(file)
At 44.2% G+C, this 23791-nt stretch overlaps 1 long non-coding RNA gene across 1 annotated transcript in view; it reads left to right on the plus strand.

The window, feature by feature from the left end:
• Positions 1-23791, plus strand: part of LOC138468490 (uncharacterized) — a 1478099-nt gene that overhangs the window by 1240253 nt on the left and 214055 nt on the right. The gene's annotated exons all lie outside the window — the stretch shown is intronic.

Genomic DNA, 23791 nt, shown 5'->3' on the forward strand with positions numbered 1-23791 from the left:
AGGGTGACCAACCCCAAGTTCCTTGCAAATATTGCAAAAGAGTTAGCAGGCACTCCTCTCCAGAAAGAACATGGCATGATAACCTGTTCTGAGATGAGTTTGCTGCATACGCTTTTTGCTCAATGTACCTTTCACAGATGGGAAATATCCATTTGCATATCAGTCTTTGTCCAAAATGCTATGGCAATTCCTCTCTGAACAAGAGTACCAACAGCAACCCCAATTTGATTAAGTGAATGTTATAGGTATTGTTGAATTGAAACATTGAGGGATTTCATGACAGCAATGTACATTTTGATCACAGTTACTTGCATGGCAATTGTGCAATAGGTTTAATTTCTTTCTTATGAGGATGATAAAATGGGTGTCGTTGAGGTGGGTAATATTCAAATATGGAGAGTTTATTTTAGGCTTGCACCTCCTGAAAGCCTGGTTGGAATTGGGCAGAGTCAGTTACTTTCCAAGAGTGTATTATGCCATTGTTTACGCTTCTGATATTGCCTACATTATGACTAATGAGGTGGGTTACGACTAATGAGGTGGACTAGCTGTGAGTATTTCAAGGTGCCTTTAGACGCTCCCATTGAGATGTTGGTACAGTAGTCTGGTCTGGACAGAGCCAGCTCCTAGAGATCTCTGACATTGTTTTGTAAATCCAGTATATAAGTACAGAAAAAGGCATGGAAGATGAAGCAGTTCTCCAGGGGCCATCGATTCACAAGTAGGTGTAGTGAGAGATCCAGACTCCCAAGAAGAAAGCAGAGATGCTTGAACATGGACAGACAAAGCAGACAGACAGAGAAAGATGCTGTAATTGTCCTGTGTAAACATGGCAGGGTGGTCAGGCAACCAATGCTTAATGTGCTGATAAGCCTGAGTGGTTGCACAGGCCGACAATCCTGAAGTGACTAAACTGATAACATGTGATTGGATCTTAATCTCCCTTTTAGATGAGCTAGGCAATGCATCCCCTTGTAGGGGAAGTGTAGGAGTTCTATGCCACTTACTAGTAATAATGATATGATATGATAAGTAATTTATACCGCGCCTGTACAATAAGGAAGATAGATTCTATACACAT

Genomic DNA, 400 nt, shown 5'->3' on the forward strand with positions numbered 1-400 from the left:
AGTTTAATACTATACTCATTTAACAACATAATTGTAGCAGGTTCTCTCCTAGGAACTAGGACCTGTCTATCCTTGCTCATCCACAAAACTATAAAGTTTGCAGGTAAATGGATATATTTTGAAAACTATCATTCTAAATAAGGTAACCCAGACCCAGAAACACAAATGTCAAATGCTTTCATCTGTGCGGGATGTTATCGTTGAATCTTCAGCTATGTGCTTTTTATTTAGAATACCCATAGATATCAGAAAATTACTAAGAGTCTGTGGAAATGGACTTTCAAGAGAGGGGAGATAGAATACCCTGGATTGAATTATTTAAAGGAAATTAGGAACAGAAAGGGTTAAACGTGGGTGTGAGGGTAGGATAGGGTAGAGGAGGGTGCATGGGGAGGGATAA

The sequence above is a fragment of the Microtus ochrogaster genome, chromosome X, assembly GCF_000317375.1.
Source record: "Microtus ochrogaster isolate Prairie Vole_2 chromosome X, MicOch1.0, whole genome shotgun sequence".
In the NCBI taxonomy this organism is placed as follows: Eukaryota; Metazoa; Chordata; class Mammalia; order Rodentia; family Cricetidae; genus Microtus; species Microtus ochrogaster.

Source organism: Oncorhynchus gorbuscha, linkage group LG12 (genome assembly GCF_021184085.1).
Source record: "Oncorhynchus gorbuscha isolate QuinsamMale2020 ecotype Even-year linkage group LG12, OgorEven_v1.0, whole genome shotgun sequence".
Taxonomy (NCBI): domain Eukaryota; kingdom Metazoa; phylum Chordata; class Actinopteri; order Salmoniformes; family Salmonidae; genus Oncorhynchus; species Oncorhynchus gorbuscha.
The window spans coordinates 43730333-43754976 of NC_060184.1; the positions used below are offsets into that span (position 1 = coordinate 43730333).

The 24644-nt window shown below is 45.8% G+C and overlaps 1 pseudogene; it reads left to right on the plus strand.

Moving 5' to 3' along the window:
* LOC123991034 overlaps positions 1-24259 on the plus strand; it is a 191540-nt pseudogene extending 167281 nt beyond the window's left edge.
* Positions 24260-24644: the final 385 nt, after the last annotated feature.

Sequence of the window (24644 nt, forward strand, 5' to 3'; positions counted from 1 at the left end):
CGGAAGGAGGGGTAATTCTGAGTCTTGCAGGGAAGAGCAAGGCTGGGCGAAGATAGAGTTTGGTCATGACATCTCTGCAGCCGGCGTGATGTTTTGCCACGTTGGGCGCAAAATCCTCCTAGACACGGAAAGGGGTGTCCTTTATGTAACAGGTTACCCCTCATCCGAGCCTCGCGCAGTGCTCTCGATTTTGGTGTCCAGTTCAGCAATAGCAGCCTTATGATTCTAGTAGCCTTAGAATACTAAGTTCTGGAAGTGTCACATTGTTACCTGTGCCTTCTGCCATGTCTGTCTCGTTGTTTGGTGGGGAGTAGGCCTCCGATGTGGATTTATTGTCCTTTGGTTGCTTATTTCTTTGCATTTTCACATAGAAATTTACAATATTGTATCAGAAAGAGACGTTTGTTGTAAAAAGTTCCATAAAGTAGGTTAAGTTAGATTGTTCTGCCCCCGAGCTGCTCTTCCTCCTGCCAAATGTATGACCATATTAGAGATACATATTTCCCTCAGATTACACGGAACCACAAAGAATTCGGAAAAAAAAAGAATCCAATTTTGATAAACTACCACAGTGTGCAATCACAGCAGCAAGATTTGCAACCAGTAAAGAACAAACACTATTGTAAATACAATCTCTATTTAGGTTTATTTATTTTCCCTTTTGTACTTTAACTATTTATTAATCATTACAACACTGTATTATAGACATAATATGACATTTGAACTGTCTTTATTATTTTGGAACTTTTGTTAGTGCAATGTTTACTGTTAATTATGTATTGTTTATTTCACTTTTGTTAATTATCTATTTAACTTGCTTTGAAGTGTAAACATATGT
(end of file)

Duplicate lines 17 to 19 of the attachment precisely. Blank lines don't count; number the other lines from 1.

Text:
* LOC123991034 overlaps positions 1-24259 on the plus strand; it is a 191540-nt pseudogene extending 167281 nt beyond the window's left edge.
* Positions 24260-24644: the final 385 nt, after the last annotated feature.

Sequence of the window (24644 nt, forward strand, 5' to 3'; positions counted from 1 at the left end):